As an addiction treatment center in Lincoln Park, Chicago, we see trends in addiction first hand.  Although all addictions are heartbreaking, nothing has touched us as deeply as the current heroin epidemic among young people.  We have seen young adults in their late teens and early twenties struggling to recover from one of the most dangerous, addictive and life-threatening drugs.  It is a hard struggle – for both the addicts and their families.

We are writing this with the hope that more parents will recognize that there is a HUGE problem in our own backyards and it is affecting our children and their friends.  From what we have seen, no child is safe – cheerleader, athlete, straight-A college student, gifted and academically challenged – heroin addiction has affected them all.  It is truly an epidemic.

Some grim statistics:

1.  The Chicago metropolitan region ranks worst in the nation for heroin use and problems associated with heroin use.

2. More people die in Illinois from overdose than from accidents!

3. Heroin ranks as #2 (behind only alcohol) among substances that people seek treatment for in Illinois.

4. Overdose deaths in the Chicagoland area have increased exponentially with some surrounding counties seeing 100-150% increases in the number of yearly heroin-related deaths over the past 5 years.

5. In 2010, the Chicago area had 24,360 heroin-related emergency room visits, nearly double the 12,226 for New York City’s 5 boroughs.  Chicago’s rate of heroin-related emergency room visits per 100,000 people is the highest in the country.

6. Over 50 percent of heroin dependent persons will be dead before the age of 50, with the mean age of death being 30! (“Understanding Suburban Heroin Use” Illinois Consortium On Drug Policy and Roosevelt University)

7. Heroin use is now most common in Illinois among white, suburban middle and upper class youth.

What’s going on?  Why is heroin usage spiking in Chicago?  Several factors have fueled the current Chicago heroin epidemic:

Heroin Purity:  Heroin is much more pure.  Heroin is now typically 30%-50% pure, compared to less than 10% pure about 11 years ago.  Because the heroin has higher purity, it looks like cocaine.  Also, higher purity heroin can be snorted or smoked to get the same high that required injection a few years ago.

Cheap:  There is a substantially more heroin in Chicago.  Heroin from Mexico has increased exponentially while Afghanistan has once again become the world’s largest heroin producer.  As a major transportation hub, Chicago has been flooded with cheaper higher quality heroin.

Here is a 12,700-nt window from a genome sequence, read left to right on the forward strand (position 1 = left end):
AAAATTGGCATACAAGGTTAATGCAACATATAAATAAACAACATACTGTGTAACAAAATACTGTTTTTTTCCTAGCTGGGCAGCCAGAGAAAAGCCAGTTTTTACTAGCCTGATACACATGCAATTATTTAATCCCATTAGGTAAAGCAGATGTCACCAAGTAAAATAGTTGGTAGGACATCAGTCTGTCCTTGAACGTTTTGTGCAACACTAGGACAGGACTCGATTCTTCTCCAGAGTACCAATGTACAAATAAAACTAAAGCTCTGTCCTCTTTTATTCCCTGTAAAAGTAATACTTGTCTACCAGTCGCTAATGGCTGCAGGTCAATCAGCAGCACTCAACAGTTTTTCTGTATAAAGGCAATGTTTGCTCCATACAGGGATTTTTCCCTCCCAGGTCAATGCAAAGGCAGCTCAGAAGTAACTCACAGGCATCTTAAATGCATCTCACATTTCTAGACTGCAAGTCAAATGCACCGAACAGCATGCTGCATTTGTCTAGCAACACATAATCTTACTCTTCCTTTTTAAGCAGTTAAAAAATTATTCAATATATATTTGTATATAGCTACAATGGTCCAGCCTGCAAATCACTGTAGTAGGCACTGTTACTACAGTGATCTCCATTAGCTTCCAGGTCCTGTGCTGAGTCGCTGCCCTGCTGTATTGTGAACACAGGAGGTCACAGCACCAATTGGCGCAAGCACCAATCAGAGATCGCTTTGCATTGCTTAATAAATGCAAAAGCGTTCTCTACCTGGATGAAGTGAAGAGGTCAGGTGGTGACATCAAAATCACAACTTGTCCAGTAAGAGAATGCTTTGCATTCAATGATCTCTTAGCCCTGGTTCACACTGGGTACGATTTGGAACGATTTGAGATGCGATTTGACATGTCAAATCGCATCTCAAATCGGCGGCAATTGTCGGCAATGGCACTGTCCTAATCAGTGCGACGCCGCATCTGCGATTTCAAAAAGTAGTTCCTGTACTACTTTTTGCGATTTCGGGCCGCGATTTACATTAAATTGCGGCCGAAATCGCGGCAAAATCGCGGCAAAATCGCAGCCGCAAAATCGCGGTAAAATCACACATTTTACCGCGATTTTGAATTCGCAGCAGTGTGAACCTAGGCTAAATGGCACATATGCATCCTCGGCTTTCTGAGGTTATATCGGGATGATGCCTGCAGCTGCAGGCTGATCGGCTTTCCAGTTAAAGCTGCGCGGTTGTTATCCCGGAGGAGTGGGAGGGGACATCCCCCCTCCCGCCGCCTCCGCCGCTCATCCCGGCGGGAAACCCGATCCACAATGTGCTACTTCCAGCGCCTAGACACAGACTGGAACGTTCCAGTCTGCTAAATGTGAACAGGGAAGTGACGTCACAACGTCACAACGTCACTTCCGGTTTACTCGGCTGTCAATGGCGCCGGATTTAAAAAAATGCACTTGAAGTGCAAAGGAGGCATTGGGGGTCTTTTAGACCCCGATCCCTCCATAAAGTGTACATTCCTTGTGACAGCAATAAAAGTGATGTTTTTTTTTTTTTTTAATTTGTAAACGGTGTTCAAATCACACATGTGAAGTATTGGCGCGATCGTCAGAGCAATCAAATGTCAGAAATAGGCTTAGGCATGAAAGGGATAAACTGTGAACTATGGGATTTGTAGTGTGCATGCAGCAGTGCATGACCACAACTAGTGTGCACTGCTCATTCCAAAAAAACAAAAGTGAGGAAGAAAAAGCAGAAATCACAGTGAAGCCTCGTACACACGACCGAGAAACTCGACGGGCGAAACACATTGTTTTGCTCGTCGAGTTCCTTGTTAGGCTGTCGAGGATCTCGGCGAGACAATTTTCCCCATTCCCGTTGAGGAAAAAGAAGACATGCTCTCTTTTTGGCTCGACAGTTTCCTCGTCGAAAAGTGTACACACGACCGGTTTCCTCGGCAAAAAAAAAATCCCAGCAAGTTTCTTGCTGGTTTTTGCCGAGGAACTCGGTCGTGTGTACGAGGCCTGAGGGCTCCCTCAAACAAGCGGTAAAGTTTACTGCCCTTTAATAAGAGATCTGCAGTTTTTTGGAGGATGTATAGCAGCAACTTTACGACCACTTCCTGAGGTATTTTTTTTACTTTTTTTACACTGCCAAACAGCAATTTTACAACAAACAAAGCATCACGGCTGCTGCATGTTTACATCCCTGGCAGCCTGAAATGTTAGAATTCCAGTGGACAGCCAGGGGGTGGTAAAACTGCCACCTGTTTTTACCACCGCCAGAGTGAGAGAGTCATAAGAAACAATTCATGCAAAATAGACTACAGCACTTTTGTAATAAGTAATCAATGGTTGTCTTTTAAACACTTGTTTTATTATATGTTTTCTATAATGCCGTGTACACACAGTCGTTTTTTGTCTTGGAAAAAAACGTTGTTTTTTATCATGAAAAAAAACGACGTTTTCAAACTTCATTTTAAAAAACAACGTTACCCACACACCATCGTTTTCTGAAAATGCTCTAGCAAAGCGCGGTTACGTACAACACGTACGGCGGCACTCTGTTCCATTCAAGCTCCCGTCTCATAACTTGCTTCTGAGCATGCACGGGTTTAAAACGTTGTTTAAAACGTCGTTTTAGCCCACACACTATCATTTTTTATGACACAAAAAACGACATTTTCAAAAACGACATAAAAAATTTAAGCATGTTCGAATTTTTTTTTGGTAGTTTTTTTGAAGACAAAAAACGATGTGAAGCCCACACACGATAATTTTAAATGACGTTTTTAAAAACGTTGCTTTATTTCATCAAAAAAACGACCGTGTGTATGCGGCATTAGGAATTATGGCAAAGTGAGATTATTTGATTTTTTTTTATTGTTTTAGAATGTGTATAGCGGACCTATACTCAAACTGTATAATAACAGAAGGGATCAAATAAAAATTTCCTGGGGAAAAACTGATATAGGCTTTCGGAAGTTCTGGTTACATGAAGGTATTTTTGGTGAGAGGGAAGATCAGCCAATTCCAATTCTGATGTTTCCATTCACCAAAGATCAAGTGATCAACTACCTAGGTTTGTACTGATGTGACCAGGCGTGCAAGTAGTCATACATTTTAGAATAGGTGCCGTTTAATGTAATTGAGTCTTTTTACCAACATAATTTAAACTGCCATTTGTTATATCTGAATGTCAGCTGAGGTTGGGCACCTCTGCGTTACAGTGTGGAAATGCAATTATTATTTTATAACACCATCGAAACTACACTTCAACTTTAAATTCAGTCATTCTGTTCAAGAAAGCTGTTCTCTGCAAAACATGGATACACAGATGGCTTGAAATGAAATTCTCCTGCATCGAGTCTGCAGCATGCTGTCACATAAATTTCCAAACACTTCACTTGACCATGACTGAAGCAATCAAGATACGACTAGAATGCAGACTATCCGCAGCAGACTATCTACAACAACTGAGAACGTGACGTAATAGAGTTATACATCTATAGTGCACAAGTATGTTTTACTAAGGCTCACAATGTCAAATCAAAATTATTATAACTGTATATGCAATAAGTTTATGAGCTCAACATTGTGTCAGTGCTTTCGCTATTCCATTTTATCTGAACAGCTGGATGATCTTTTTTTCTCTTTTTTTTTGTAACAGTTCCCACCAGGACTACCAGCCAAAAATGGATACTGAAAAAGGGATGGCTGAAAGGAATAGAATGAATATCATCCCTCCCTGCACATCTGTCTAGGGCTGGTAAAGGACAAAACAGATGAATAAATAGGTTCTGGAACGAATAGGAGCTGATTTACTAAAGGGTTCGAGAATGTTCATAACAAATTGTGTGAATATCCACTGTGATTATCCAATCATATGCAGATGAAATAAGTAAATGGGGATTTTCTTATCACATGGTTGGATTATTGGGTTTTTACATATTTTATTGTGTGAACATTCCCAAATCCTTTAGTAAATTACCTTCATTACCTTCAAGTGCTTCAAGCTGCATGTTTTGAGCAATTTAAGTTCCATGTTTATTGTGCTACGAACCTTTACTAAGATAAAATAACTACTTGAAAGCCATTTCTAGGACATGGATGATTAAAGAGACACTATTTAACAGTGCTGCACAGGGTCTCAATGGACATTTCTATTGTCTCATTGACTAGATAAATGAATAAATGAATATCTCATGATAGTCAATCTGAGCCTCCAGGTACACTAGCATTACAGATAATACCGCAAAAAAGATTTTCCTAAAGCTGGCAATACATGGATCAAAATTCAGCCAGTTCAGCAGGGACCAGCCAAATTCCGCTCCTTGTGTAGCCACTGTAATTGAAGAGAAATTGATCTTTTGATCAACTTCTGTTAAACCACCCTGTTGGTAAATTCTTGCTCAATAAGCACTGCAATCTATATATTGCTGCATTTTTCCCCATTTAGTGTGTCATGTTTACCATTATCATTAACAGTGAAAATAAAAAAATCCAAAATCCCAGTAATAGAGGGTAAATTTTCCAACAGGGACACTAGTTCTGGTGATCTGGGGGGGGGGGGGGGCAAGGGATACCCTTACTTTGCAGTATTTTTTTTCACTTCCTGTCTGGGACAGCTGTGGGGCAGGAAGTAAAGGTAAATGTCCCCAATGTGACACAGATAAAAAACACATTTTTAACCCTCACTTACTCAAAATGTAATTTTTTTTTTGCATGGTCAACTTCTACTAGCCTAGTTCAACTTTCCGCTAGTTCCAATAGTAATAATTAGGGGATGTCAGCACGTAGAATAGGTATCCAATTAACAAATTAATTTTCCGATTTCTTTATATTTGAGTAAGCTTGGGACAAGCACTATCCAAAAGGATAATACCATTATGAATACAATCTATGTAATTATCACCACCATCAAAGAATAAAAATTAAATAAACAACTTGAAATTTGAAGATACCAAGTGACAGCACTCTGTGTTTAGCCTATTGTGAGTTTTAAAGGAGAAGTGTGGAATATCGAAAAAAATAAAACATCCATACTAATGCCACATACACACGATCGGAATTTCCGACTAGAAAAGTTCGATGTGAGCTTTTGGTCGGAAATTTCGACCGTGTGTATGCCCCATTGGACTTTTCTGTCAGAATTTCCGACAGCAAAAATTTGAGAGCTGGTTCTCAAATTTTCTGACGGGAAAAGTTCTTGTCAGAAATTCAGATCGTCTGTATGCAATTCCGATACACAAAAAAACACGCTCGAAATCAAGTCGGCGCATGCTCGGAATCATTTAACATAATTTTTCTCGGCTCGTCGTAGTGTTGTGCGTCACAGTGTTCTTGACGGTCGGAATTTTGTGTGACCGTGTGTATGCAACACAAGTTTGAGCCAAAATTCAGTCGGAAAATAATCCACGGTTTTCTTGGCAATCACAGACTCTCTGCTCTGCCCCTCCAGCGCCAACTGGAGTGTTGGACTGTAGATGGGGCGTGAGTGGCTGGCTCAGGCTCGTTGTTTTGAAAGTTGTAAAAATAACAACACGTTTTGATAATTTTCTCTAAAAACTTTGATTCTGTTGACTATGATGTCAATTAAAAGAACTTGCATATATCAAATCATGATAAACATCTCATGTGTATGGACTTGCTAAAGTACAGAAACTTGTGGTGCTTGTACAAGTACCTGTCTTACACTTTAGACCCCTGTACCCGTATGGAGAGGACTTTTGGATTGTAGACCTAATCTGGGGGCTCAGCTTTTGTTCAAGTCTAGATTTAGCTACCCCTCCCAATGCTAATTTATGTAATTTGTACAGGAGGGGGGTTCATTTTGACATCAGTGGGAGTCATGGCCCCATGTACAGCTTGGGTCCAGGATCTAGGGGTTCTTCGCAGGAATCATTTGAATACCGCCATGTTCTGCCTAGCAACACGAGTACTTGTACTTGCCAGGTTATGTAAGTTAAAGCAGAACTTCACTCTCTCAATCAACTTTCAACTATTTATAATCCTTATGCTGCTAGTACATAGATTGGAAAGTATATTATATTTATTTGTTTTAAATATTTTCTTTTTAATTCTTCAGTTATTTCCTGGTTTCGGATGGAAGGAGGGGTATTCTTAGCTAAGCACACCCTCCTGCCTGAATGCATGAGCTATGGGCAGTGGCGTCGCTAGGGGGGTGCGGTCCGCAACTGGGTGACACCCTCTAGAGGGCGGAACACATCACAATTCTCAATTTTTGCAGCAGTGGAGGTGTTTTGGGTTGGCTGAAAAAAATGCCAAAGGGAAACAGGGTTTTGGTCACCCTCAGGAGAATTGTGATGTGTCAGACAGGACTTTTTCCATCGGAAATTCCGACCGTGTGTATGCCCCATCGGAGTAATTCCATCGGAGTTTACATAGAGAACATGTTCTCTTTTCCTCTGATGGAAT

Vicodin and Oxycontin Use as Gateway:  Opiate-based painkillers have increasingly become the gateway to heroin use and addiction.  Young adults frequently start out by using prescription painkillers such as Vicodin and Oxycontin.  When prescription drugs become too expensive or too difficult to get, the young adults begin using heroin, often by smoking or snorting.  (They falsely believe it is less addictive to snort or smoke heroin which is completely untrue!)  Often within weeks or months, they are shooting heroin intraveniously.

Cocaine Use as Gateway:  The other primary gateway to heroin use is cocaine.  As mentioned above, today’s higher purity heroin looks like cocaine; it can be snorted or smoked.  Because of these perceived similarities to cocaine, young adults are increasingly moving from cocaine use to heroin use.  Heroin is cheaper, so as drug use increases and money becomes tight, young adults begin to use heroin.

Willingness to try:  Young people in Chicago frequently believe that they can just “try” heroin.  They often equate heroin with opiate-based prescription drugs.  They see these prescription drugs in the medicine cabinet and have a false sense of safety.  They also don’t receive adequate heroin-specific education while in school and don’t understand the grave risks of heroin use.

Caution for Parents:  DO NOT believe that your young adult is immune from using heroin.  It is an epidemic.  If you suspect heroin use, GET HELP IMMEDIATELY.

Heroin usage is not a phase.   It is one of the world’s most highly addictive substances.  Estimates vary, but it is believed that up to 25% of individuals trying heroin once become addicted.

Do not let shame or guilt stop you from getting help for your young adult – quickly.  With the median age of death for heroin addicts at 30, realize that death from heroin is inevitable unless the addict gets treatment.

New Hope Recovery Center is experienced handling heroin addiction.  Please contact us at 773-883-3916 or via email at info@new-hope-recovery.com if someone you love is addicted to heroin or you suspect is using heroin.

By Jeff Zacharias LCSW CAADC RDDP